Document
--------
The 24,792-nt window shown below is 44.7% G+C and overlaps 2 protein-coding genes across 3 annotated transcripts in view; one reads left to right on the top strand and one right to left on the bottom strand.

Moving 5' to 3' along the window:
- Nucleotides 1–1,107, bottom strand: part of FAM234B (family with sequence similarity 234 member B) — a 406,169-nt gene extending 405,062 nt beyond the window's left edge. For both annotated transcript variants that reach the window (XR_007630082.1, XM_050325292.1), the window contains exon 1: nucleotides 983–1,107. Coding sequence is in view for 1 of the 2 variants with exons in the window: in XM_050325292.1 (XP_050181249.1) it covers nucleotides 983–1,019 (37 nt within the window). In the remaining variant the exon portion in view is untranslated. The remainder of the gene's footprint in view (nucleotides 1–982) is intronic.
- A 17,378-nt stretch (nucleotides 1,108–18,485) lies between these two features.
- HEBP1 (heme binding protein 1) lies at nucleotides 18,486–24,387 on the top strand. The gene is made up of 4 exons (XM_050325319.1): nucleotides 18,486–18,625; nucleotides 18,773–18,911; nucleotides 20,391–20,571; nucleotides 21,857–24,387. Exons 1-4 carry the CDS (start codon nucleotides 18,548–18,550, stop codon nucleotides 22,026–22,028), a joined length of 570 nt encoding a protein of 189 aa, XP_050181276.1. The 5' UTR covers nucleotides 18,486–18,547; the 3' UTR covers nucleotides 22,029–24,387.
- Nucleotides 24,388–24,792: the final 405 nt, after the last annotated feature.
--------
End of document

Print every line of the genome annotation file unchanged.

The 24,792-nt window shown below is 44.7% G+C and overlaps 2 protein-coding genes across 3 annotated transcripts in view; one reads left to right on the top strand and one right to left on the bottom strand.

Moving 5' to 3' along the window:
- Nucleotides 1–1,107, bottom strand: part of FAM234B (family with sequence similarity 234 member B) — a 406,169-nt gene extending 405,062 nt beyond the window's left edge. For both annotated transcript variants that reach the window (XR_007630082.1, XM_050325292.1), the window contains exon 1: nucleotides 983–1,107. Coding sequence is in view for 1 of the 2 variants with exons in the window: in XM_050325292.1 (XP_050181249.1) it covers nucleotides 983–1,019 (37 nt within the window). In the remaining variant the exon portion in view is untranslated. The remainder of the gene's footprint in view (nucleotides 1–982) is intronic.
- A 17,378-nt stretch (nucleotides 1,108–18,485) lies between these two features.
- HEBP1 (heme binding protein 1) lies at nucleotides 18,486–24,387 on the top strand. The gene is made up of 4 exons (XM_050325319.1): nucleotides 18,486–18,625; nucleotides 18,773–18,911; nucleotides 20,391–20,571; nucleotides 21,857–24,387. Exons 1-4 carry the CDS (start codon nucleotides 18,548–18,550, stop codon nucleotides 22,026–22,028), a joined length of 570 nt encoding a protein of 189 aa, XP_050181276.1. The 5' UTR covers nucleotides 18,486–18,547; the 3' UTR covers nucleotides 22,029–24,387.
- Nucleotides 24,388–24,792: the final 405 nt, after the last annotated feature.